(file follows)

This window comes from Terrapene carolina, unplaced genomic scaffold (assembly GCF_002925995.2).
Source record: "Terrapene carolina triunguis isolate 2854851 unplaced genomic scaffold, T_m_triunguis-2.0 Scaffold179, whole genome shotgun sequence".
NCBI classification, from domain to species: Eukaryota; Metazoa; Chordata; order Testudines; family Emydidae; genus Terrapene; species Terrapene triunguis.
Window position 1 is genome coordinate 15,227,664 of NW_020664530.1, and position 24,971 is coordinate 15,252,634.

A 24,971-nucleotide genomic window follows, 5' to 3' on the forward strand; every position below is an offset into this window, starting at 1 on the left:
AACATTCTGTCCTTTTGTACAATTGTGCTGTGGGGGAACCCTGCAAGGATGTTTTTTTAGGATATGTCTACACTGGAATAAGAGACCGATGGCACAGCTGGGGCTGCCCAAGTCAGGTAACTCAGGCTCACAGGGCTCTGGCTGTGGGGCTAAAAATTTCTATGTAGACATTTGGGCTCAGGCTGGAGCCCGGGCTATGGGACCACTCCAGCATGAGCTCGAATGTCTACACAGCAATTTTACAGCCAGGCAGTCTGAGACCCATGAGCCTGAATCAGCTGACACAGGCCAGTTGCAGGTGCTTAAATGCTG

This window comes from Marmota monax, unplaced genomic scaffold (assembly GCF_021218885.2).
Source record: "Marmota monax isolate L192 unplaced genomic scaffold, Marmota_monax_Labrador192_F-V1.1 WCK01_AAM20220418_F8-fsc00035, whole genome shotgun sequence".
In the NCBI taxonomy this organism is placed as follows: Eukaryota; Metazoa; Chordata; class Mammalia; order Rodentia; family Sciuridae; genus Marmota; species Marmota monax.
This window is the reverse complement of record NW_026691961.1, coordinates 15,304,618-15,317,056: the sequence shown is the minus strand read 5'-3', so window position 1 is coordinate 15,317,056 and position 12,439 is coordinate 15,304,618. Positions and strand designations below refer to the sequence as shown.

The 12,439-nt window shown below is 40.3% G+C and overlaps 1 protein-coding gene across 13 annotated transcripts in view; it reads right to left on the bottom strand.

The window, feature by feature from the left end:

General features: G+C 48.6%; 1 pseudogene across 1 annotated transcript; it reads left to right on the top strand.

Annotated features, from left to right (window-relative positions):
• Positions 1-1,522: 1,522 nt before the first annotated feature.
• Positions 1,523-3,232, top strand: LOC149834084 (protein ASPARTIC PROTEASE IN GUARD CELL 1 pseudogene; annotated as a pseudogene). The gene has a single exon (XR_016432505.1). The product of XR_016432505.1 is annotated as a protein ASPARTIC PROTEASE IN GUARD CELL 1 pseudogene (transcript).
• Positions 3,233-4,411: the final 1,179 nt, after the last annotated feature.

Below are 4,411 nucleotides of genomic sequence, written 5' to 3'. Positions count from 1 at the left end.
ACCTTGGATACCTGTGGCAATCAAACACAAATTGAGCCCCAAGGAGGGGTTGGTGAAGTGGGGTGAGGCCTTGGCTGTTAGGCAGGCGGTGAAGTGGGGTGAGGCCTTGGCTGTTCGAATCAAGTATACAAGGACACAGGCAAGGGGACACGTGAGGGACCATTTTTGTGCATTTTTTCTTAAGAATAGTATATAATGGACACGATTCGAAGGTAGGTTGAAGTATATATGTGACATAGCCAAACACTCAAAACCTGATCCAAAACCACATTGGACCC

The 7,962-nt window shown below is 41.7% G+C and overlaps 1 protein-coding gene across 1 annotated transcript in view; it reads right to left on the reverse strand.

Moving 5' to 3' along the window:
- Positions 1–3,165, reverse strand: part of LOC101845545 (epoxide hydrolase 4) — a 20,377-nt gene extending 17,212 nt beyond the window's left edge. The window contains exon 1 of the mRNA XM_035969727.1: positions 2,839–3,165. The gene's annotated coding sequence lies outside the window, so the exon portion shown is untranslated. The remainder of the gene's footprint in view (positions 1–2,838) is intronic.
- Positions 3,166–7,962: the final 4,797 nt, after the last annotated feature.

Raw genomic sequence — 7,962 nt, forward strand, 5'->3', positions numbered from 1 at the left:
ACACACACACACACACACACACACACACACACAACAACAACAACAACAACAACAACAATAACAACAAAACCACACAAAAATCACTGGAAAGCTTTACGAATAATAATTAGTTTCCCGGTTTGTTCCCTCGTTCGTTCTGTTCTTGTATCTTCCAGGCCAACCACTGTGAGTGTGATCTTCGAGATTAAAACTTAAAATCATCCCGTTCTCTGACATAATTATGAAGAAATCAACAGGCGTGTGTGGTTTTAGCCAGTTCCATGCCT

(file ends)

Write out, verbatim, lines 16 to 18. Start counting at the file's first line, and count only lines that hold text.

• Positions 1,523-3,232, top strand: LOC149834084 (protein ASPARTIC PROTEASE IN GUARD CELL 1 pseudogene; annotated as a pseudogene). The gene has a single exon (XR_016432505.1). The product of XR_016432505.1 is annotated as a protein ASPARTIC PROTEASE IN GUARD CELL 1 pseudogene (transcript).
• Positions 3,233-4,411: the final 1,179 nt, after the last annotated feature.

Below are 4,411 nucleotides of genomic sequence, written 5' to 3'. Positions count from 1 at the left end.